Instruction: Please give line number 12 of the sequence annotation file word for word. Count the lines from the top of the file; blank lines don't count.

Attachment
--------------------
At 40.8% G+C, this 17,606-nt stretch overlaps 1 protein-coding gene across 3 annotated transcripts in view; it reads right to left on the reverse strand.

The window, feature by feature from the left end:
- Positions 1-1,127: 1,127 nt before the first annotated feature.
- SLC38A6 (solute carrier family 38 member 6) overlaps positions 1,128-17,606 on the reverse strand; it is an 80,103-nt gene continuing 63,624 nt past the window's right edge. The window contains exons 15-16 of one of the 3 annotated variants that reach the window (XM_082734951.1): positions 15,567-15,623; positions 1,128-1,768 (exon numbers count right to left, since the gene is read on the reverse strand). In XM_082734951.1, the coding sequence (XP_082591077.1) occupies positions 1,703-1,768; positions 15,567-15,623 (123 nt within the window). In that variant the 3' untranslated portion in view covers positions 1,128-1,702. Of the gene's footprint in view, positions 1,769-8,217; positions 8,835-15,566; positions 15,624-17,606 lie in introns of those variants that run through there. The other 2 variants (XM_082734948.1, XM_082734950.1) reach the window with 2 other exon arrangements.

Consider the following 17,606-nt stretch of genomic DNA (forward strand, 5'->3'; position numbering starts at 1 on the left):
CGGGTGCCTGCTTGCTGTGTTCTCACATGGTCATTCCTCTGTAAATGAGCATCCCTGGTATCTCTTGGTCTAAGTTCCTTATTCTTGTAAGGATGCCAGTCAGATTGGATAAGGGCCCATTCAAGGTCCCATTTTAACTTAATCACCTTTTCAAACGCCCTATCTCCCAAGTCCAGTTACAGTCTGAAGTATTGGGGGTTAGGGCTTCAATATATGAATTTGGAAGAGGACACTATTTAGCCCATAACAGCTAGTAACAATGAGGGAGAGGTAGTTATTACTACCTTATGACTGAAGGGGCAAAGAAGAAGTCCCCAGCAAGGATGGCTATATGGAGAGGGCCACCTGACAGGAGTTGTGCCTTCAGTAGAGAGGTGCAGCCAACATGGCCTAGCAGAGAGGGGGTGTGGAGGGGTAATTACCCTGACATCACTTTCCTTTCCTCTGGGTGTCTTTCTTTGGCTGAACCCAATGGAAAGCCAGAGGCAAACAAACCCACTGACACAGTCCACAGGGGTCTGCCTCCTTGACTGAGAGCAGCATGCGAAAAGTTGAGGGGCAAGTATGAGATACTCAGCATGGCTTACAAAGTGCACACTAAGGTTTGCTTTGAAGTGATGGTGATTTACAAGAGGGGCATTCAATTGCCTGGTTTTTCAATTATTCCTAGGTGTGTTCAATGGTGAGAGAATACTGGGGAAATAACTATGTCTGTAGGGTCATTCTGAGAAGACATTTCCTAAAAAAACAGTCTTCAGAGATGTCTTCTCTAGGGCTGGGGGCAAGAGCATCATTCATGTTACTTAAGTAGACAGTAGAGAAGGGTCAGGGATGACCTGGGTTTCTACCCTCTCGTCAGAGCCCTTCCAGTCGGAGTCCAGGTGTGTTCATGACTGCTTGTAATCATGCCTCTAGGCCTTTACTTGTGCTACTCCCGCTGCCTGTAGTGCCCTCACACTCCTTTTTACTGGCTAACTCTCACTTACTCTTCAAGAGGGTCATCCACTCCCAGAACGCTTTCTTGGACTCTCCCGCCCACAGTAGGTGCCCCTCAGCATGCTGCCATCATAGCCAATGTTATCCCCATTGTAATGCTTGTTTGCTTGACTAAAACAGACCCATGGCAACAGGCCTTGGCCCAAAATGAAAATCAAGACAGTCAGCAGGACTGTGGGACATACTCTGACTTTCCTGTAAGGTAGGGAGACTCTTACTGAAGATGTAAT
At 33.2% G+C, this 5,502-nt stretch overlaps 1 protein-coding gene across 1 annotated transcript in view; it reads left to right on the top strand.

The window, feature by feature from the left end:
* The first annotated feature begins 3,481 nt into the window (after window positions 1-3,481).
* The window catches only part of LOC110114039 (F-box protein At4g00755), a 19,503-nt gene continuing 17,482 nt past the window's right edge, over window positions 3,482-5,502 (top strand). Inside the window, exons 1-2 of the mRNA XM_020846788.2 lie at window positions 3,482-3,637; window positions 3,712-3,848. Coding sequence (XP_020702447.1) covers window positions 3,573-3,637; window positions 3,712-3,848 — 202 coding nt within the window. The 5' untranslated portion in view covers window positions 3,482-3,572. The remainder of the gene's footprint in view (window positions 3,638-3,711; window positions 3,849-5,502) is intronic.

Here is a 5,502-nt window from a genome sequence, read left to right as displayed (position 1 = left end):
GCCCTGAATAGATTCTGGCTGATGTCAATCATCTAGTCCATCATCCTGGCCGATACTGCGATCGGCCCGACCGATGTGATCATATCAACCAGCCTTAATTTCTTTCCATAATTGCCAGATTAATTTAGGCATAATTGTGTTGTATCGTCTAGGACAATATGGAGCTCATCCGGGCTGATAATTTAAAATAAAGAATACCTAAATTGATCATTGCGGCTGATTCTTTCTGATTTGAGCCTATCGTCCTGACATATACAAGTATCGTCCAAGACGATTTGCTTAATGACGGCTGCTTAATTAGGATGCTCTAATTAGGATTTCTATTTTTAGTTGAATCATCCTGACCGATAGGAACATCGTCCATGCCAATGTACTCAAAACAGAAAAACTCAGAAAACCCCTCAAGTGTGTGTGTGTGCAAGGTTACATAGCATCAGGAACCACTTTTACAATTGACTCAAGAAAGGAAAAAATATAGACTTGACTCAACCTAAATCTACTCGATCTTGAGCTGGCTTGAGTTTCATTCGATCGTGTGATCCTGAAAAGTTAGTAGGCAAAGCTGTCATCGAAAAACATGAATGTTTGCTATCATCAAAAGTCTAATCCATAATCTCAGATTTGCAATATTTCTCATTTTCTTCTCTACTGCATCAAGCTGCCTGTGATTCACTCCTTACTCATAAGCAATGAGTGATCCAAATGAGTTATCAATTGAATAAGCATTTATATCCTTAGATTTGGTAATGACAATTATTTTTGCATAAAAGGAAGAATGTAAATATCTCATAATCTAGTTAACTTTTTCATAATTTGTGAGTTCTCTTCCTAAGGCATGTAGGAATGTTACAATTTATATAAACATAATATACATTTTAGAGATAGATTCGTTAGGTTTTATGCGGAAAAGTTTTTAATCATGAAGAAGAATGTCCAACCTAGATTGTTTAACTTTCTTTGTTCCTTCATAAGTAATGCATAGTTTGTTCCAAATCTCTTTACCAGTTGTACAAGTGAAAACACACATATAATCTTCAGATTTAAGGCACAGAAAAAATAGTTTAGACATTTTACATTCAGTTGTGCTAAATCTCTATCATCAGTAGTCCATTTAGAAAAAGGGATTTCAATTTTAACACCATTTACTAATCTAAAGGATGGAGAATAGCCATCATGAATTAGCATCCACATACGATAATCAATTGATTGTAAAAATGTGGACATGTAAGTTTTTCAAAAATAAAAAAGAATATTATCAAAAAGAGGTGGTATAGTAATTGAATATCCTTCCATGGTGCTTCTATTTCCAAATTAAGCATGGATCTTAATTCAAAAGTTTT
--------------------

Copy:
GCCCTGAATAGATTCTGGCTGATGTCAATCATCTAGTCCATCATCCTGGCCGATACTGCGATCGGCCCGACCGATGTGATCATATCAACCAGCCTTAATTTCTTTCCATAATTGCCAGATTAATTTAGGCATAATTGTGTTGTATCGTCTAGGACAATATGGAGCTCATCCGGGCTGATAATTTAAAATAAAGAATACCTAAATTGATCATTGCGGCTGATTCTTTCTGATTTGAGCCTATCGTCCTGACATATACAAGTATCGTCCAAGACGATTTGCTTAATGACGGCTGCTTAATTAGGATGCTCTAATTAGGATTTCTATTTTTAGTTGAATCATCCTGACCGATAGGAACATCGTCCATGCCAATGTACTCAAAACAGAAAAACTCAGAAAACCCCTCAAGTGTGTGTGTGTGCAAGGTTACATAGCATCAGGAACCACTTTTACAATTGACTCAAGAAAGGAAAAAATATAGACTTGACTCAACCTAAATCTACTCGATCTTGAGCTGGCTTGAGTTTCATTCGATCGTGTGATCCTGAAAAGTTAGTAGGCAAAGCTGTCATCGAAAAACATGAATGTTTGCTATCATCAAAAGTCTAATCCATAATCTCAGATTTGCAATATTTCTCATTTTCTTCTCTACTGCATCAAGCTGCCTGTGATTCACTCCTTACTCATAAGCAATGAGTGATCCAAATGAGTTATCAATTGAATAAGCATTTATATCCTTAGATTTGGTAATGACAATTATTTTTGCATAAAAGGAAGAATGTAAATATCTCATAATCTAGTTAACTTTTTCATAATTTGTGAGTTCTCTTCCTAAGGCATGTAGGAATGTTACAATTTATATAAACATAATATACATTTTAGAGATAGATTCGTTAGGTTTTATGCGGAAAAGTTTTTAATCATGAAGAAGAATGTCCAACCTAGATTGTTTAACTTTCTTTGTTCCTTCATAAGTAATGCATAGTTTGTTCCAAATCTCTTTACCAGTTGTACAAGTGAAAACACACATATAATCTTCAGATTTAAGGCACAGAAAAAATAGTTTAGACATTTTACATTCAGTTGTGCTAAATCTCTATCATCAGTAGTCCATTTAGAAAAAGGGATTTCAATTTTAACACCATTTACTAATCTAAAGGATGGAGAATAGCCATCATGAATTAGCATCCACATACGATAATCAATTGATTGTAAAAATGTGGACATGTAAGTTTTTCAAAAATAAAAAAGAATATTATCAAAAAGAGGTGGTATAGTAATTGAATATCCTTCCATGGTGCTTCTATTTCCAAATTAAGCATGGATCTTAATTCAAAAGTTTT